MadMacs key messages
We studied six sites in rivers and lakes with mass development of macrophytes (= aquatic plants). The sites were located in Norway, Germany, France, South Africa and Brazil, and the macrophytes were perceived as problematic by water managers and residents.
At each site, we – in collaboration with local water managers - mechanically removed the macrophytes from areas ranging from 550 m2 (Lake Grand Lieu) to 70,000 m2 (River Spree), reflecting current management practices. We quantified the short-term consequences (up to six weeks) of macrophyte removal on biogeochemistry and biodiversity, comparing each site from which the macrophytes were removed with a nearby site in which the macrophytes were left standing.
We distributed questionnaires, in which we asked residents and tourists how they perceive the aquatic vegetation. We also quantified ecosystem services and compared the current situation with scenarios where the macrophytes were fully removed, as well as with a “do-nothing” scenario, i.e. where the macrophytes were left standing.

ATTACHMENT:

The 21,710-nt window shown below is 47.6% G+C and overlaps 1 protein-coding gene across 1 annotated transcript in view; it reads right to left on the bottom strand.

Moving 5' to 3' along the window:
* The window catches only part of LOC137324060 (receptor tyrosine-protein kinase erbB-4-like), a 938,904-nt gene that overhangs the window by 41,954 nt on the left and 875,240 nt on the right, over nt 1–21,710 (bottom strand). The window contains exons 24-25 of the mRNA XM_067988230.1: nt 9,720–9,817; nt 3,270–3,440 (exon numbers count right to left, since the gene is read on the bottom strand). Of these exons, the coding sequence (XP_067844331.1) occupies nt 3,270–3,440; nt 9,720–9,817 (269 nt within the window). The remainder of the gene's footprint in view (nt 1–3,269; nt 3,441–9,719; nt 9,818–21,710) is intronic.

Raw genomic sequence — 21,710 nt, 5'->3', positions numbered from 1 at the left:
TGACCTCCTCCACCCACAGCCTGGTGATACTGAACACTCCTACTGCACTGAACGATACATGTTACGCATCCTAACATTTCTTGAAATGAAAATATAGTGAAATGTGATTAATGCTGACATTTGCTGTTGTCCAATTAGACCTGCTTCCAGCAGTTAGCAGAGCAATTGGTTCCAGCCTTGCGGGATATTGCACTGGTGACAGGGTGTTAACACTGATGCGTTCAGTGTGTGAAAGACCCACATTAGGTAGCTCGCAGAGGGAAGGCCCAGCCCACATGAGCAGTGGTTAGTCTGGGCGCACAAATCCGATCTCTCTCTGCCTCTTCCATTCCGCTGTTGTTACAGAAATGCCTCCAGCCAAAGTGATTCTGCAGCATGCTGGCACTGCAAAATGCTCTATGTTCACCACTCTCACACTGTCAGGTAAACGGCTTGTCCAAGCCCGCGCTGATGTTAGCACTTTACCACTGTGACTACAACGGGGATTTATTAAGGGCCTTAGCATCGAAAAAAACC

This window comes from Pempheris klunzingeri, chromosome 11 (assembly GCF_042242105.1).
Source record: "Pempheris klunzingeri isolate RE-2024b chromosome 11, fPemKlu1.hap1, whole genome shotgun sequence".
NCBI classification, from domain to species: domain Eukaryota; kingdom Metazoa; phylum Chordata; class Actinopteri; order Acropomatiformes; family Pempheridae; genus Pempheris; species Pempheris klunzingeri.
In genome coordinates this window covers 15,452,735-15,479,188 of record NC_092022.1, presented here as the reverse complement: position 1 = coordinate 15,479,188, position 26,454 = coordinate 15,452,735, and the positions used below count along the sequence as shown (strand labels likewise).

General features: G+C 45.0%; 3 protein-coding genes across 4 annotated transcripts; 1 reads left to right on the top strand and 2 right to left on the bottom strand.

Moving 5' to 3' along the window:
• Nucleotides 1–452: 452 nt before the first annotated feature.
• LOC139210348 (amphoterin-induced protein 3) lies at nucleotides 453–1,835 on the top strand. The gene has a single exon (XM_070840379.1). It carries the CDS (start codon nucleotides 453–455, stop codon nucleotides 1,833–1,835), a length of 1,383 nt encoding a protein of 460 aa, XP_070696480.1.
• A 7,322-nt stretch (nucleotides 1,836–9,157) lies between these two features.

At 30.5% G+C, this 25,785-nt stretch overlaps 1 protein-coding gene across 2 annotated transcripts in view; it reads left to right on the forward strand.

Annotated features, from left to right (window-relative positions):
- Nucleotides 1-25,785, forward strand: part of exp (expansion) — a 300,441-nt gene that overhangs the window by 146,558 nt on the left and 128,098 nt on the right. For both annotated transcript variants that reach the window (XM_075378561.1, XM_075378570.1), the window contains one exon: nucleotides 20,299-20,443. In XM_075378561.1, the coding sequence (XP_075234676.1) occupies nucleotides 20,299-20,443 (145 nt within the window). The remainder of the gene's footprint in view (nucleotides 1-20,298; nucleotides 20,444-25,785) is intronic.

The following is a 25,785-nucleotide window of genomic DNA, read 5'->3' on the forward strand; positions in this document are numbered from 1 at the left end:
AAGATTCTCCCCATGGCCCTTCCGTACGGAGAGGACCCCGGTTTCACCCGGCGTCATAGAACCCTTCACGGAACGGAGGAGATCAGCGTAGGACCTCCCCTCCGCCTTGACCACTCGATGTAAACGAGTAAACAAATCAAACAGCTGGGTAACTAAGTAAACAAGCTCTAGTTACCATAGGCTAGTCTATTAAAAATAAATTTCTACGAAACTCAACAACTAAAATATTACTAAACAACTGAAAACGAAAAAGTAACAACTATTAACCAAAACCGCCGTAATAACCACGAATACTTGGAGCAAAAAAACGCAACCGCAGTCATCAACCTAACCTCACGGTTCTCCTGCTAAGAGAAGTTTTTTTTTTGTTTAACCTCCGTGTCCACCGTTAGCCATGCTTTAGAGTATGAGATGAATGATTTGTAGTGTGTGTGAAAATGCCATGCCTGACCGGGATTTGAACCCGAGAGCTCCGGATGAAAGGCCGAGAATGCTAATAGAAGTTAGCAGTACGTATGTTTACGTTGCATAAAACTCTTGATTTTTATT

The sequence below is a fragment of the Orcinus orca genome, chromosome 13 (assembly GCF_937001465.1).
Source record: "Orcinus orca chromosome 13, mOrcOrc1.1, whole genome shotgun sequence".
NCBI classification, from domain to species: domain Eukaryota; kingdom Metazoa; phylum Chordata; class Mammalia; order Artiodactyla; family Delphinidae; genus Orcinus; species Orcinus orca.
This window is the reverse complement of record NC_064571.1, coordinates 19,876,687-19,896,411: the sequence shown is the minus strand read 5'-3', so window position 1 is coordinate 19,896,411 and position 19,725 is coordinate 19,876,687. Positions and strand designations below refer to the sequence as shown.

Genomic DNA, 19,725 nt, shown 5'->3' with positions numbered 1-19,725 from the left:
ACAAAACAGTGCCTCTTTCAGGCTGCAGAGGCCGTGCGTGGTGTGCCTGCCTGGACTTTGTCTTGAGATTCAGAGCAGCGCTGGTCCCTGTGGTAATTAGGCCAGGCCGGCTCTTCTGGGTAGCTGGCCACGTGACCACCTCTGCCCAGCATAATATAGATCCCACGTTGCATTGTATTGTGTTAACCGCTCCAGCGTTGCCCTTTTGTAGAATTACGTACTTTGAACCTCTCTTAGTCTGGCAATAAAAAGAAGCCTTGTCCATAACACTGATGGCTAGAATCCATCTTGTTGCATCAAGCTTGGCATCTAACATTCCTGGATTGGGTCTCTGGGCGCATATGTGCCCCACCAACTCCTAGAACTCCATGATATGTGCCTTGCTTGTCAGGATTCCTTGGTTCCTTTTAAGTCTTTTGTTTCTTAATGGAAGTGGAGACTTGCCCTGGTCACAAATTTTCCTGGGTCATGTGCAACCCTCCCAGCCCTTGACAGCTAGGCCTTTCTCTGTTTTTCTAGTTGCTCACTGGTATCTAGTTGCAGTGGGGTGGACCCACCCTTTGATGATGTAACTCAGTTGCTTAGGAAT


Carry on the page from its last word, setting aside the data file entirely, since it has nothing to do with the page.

Overall, we learned the following lessons:
- Mass developments of macrophytes often occur in ecosystems which (unintentionally) were turned into a «perfect habitat» for aquatic plants
- Reduced ecosystem disturbance can cause macrophyte mass developments even if nutrient concentrations are low
- Macrophyte removal treats the symptom rather than the cause
- Removal of non-native macrophytes may lead to nuisance growth of other macrophytes
- The effect of macrophyte removal on ecosystem carbon emissions is site-specific
- The consequences of partial macrophyte removal on the biodiversity of other aquatic organism groups are variable but generally small
- Dense stands of macrophytes raise the water level of streams and adjacent groundwater
- Nobody likes macrophyte mass developments, but visitors tend to regard them as less of a nuisance than residents
- Aquatic plant management often does not affect overall societal value of the ecosystem much